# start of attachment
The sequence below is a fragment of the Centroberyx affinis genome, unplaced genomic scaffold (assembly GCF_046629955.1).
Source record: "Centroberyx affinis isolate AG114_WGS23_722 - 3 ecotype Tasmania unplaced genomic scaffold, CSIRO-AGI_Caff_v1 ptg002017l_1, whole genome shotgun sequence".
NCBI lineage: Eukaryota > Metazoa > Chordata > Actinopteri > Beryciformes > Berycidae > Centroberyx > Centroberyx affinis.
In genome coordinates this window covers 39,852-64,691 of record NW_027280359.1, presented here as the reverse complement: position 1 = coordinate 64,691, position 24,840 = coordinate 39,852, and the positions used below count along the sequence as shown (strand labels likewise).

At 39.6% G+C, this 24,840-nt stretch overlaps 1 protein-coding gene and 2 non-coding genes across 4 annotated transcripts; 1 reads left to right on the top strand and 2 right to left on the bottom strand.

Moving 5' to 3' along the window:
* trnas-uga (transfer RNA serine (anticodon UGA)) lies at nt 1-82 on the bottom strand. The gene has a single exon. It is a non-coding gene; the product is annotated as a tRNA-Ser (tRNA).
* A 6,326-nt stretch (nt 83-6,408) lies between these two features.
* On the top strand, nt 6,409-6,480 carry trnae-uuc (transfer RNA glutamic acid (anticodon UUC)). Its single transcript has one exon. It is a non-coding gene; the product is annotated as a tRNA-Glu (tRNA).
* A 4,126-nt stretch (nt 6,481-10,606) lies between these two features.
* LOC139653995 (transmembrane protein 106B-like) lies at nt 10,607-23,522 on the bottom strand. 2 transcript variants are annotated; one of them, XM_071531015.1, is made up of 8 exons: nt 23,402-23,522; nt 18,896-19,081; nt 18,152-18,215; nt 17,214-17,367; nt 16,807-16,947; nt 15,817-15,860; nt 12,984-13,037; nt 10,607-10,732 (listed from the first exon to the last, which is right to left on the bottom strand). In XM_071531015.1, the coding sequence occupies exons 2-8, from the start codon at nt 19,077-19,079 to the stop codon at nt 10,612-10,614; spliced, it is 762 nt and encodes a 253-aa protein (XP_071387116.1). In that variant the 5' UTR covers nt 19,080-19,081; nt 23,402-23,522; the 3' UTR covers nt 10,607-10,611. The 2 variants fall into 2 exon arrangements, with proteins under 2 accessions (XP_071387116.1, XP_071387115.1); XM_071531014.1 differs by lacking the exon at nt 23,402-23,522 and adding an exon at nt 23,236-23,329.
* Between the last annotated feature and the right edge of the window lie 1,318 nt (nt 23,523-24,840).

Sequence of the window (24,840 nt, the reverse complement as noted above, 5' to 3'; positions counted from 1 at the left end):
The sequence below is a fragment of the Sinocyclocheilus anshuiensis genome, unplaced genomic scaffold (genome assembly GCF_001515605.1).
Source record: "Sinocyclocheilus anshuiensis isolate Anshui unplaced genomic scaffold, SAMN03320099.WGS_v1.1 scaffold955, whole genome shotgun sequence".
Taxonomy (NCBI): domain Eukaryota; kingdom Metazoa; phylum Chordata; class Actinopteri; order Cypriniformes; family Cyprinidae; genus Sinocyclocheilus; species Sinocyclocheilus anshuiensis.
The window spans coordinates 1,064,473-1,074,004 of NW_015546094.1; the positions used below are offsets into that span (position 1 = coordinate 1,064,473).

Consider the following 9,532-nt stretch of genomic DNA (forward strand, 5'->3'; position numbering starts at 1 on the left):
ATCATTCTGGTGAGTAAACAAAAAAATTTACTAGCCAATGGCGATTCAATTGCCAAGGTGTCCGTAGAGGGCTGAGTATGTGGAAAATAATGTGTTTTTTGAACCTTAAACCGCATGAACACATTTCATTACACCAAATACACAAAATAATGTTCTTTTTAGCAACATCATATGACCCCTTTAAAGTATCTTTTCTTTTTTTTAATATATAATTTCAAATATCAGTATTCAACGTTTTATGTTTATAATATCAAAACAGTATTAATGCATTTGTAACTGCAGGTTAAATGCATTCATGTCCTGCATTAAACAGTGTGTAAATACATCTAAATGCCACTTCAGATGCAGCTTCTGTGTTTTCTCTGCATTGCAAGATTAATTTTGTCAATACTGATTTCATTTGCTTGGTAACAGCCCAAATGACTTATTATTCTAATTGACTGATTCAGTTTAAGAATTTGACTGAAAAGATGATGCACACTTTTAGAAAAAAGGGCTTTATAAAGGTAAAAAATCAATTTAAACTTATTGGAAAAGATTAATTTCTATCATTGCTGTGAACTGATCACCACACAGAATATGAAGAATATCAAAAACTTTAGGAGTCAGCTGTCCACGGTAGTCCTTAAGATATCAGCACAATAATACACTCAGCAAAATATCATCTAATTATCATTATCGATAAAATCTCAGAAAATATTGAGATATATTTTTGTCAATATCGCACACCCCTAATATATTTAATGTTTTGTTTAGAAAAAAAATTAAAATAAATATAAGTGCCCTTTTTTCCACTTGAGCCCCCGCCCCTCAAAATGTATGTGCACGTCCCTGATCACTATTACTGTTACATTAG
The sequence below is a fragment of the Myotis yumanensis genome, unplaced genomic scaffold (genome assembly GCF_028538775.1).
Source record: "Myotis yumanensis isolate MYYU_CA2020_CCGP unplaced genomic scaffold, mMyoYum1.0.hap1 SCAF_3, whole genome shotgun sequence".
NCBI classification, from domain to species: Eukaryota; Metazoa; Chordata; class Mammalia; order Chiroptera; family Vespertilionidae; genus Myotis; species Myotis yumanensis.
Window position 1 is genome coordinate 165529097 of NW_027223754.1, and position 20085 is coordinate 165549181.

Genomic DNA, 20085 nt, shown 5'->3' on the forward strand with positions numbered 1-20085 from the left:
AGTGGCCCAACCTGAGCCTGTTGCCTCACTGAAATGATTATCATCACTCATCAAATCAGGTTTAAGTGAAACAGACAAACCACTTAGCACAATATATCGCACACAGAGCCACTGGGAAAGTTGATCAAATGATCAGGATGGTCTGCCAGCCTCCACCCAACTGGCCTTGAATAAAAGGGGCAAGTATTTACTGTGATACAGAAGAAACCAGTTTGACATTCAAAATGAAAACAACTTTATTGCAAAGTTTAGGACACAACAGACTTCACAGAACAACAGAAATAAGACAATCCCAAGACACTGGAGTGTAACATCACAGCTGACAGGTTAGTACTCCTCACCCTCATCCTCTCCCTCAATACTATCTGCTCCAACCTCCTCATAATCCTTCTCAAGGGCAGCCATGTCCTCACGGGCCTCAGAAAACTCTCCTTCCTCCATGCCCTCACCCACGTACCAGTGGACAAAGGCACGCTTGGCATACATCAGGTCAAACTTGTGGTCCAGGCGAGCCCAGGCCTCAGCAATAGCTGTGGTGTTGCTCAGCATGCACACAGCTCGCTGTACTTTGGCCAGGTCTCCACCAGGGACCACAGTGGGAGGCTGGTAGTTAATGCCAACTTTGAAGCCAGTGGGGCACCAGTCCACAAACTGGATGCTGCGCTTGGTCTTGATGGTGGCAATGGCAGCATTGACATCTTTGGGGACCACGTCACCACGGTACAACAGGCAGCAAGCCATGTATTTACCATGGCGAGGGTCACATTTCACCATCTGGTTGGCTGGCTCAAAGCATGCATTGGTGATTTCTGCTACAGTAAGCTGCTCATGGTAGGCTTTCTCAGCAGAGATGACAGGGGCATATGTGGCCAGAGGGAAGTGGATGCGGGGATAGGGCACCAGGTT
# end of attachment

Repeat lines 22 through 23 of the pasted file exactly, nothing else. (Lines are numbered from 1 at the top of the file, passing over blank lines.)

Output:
NCBI classification, from domain to species: Eukaryota; Metazoa; Chordata; class Mammalia; order Chiroptera; family Vespertilionidae; genus Myotis; species Myotis yumanensis.
Window position 1 is genome coordinate 165529097 of NW_027223754.1, and position 20085 is coordinate 165549181.